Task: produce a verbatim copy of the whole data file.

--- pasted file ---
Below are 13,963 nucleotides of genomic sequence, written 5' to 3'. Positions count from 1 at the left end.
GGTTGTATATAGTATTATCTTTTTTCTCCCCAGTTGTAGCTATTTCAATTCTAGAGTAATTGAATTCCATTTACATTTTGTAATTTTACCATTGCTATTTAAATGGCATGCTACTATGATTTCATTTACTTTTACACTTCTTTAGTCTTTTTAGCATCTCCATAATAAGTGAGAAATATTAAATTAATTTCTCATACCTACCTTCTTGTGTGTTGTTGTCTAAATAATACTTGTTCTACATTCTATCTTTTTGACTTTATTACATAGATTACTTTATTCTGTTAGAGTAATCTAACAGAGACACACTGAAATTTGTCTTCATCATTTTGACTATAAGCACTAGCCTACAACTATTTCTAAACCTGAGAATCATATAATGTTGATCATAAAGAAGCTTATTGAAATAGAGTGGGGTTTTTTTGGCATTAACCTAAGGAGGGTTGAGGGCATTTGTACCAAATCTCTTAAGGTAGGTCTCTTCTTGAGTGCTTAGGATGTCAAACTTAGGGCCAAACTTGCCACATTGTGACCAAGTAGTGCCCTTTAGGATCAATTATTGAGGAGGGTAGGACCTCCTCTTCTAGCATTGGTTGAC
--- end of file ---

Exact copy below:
Below are 13,963 nucleotides of genomic sequence, written 5' to 3'. Positions count from 1 at the left end.
GGTTGTATATAGTATTATCTTTTTTCTCCCCAGTTGTAGCTATTTCAATTCTAGAGTAATTGAATTCCATTTACATTTTGTAATTTTACCATTGCTATTTAAATGGCATGCTACTATGATTTCATTTACTTTTACACTTCTTTAGTCTTTTTAGCATCTCCATAATAAGTGAGAAATATTAAATTAATTTCTCATACCTACCTTCTTGTGTGTTGTTGTCTAAATAATACTTGTTCTACATTCTATCTTTTTGACTTTATTACATAGATTACTTTATTCTGTTAGAGTAATCTAACAGAGACACACTGAAATTTGTCTTCATCATTTTGACTATAAGCACTAGCCTACAACTATTTCTAAACCTGAGAATCATATAATGTTGATCATAAAGAAGCTTATTGAAATAGAGTGGGGTTTTTTTGGCATTAACCTAAGGAGGGTTGAGGGCATTTGTACCAAATCTCTTAAGGTAGGTCTCTTCTTGAGTGCTTAGGATGTCAAACTTAGGGCCAAACTTGCCACATTGTGACCAAGTAGTGCCCTTTAGGATCAATTATTGAGGAGGGTAGGACCTCCTCTTCTAGCATTGGTTGAC